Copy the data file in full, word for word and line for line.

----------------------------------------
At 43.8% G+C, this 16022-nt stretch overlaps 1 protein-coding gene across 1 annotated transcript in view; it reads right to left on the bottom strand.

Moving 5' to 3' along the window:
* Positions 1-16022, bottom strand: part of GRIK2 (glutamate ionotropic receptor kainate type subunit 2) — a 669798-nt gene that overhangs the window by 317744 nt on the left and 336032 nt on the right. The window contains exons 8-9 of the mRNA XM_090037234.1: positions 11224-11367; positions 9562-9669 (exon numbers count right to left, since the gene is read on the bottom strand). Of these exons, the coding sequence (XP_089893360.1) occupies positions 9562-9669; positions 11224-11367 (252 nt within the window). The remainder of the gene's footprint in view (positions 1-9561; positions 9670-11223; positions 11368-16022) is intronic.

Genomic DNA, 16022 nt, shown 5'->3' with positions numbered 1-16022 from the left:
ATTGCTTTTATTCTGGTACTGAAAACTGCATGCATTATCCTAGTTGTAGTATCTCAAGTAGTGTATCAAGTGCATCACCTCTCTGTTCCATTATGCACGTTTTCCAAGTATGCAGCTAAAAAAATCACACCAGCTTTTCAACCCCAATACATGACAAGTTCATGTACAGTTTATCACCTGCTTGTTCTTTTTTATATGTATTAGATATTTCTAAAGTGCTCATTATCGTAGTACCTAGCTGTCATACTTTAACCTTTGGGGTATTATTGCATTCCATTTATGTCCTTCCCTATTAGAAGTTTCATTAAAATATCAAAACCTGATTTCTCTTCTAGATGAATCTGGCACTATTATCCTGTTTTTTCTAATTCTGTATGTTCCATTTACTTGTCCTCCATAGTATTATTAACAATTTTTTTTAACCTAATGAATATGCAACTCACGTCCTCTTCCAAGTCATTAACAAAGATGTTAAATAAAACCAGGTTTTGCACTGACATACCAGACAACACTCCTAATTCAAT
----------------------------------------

At 43.8% G+C, this 16022-nt stretch overlaps 1 protein-coding gene across 1 annotated transcript in view; it reads right to left on the bottom strand.

Moving 5' to 3' along the window:
* Positions 1-16022, bottom strand: part of GRIK2 (glutamate ionotropic receptor kainate type subunit 2) — a 669798-nt gene that overhangs the window by 317744 nt on the left and 336032 nt on the right. The window contains exons 8-9 of the mRNA XM_090037234.1: positions 11224-11367; positions 9562-9669 (exon numbers count right to left, since the gene is read on the bottom strand). Of these exons, the coding sequence (XP_089893360.1) occupies positions 9562-9669; positions 11224-11367 (252 nt within the window). The remainder of the gene's footprint in view (positions 1-9561; positions 9670-11223; positions 11368-16022) is intronic.

Genomic DNA, 16022 nt, shown 5'->3' with positions numbered 1-16022 from the left:
ATTGCTTTTATTCTGGTACTGAAAACTGCATGCATTATCCTAGTTGTAGTATCTCAAGTAGTGTATCAAGTGCATCACCTCTCTGTTCCATTATGCACGTTTTCCAAGTATGCAGCTAAAAAAATCACACCAGCTTTTCAACCCCAATACATGACAAGTTCATGTACAGTTTATCACCTGCTTGTTCTTTTTTATATGTATTAGATATTTCTAAAGTGCTCATTATCGTAGTACCTAGCTGTCATACTTTAACCTTTGGGGTATTATTGCATTCCATTTATGTCCTTCCCTATTAGAAGTTTCATTAAAATATCAAAACCTGATTTCTCTTCTAGATGAATCTGGCACTATTATCCTGTTTTTTCTAATTCTGTATGTTCCATTTACTTGTCCTCCATAGTATTATTAACAATTTTTTTTAACCTAATGAATATGCAACTCACGTCCTCTTCCAAGTCATTAACAAAGATGTTAAATAAAACCAGGTTTTGCACTGACATACCAGACAACACTCCTAATTCAAT